Saturday, May 26, 2018


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The Infrastructure is Falling
Written by Larry Roeder, Editor

        Earlier this month we were reminded of the condition of the roads and bridges in the Commonwealth when Governor Tom Corbett unveiled his budget plan.

        Most likely what caught many eyes was the strong possibility that we could face an 82 percent increase in the state gas tax by 2018. This news came as gas prices in Pennsylvania are once again creeping towards the $4 per-gallon mark.
        The reality is that Corbett is calling for a $1.8 billion increase in transportation funding in his 2013 proposed budget. He called for doing away with the cap on the “oil company franchise tax” to allow it to rise by about 28.5 cents over five years in three installments. That increase would most likely be passed on to motorists at the pump, though state officials said gasoline dealers might absorb part of it. Yeah right.
        His proposal also is asking for a one-cent-a-gallon reduction in the liquid fuels tax for each of the next two years. It currently is 12 cents per gallon. The changes would reflect a rise in the state gas tax rise the current 32.3 cents per gallon to 58.8 cents if all of the increases were passed along to drivers. The last time the state gas tax was increased was in 1997.
        If passed, the additional transportation funding would produce about $510 million in the first year and $1.8 over the next five years to repair roads and bridges and maintain transit systems.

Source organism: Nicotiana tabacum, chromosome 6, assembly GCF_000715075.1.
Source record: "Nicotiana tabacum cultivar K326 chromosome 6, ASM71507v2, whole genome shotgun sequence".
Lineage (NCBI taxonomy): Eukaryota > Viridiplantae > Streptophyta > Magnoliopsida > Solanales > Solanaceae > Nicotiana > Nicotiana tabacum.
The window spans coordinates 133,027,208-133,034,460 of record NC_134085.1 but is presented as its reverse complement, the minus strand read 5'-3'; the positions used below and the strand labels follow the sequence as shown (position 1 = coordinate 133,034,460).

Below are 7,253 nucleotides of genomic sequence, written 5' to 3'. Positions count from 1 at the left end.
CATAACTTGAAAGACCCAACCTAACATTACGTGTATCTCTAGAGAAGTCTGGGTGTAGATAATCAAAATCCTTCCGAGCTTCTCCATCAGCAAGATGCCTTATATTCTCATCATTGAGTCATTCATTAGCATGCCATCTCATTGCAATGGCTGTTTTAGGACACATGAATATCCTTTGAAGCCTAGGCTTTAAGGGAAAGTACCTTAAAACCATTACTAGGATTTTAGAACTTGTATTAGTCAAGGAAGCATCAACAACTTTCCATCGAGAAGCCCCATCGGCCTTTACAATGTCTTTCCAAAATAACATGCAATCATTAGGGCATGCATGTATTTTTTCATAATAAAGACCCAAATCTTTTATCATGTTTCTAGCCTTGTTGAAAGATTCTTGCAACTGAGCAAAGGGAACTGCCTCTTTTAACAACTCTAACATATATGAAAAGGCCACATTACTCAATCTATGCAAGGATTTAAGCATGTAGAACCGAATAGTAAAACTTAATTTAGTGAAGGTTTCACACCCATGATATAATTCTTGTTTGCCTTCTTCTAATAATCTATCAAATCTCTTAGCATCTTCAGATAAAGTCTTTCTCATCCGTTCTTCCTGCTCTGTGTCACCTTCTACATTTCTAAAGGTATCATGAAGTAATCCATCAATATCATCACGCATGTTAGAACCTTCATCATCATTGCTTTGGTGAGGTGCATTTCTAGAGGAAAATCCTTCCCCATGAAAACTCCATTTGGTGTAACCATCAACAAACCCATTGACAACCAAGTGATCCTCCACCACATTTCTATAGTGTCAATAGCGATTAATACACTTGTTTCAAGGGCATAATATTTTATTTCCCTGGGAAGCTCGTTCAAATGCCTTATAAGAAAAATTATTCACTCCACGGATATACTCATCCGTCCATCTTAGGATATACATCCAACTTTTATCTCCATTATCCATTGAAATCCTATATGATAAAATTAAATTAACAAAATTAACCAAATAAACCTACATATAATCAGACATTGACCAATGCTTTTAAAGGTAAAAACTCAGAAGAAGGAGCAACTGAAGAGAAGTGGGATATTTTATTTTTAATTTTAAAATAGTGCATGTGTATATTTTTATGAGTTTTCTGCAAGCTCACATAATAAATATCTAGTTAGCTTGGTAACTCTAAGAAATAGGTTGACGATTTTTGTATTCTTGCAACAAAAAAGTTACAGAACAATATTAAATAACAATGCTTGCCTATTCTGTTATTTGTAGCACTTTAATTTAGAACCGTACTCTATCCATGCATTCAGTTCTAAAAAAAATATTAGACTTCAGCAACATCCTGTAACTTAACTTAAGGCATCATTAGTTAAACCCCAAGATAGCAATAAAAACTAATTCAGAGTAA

According to a report, the amount of roadway in poor condition rose from 7,500 miles in 2007 to more than 10,000 in 2012. The state has more than 4,000 “structurally deficient” bridges.
        Under the proposal $1.2 billion would go to repairing state-maintained roads and bridges and $200 million for locally-owned roads and bridges by the end of the fifth year.
        The proposal calls for $200 million to go the public transit by the fifth year.
        The legislature will now debate the specifics and render decisions regarding the budget. Frugality is good but we need to tend to the maintenance of our infrastructure before it becomes too expensive to do so (if it hasn’t already).
        We are not immune to the problem as we find out in today’s edition of the Town and Country. 
        The Gravel Pike (Route 29) bridge over the Hosensack Creek has been downgraded from an unrestricted weight limit to a 52,000-pound (80,000-pound for combination vehichles) limit. This will affect local businesses and industries as trucks may need to find an alternate route.
        During a recent engineering study, the 1937 vintage bridge was found to be in worse shape than when studied earlier and PennDOT officials needed to take action.
        Hopefully, the negative affect will only last a short while. The bridge, along with a smaller bridge located north on Gravel Pike, are scheduled to be replaced this year. Most of the preliminary paperwork is done and we shouldn’t have to wait long before we begin to see activity on the replacements.
        The project is scheduled to go out for bids in early 2013 with construction expected to start in June and conclude in late fall.
        We can hope that everybody stays on schedule and makes this a short-term inconvenience instead of a long-term debacle that will end up draining badly needed money from local businesses, industry and, ultimately, the people.





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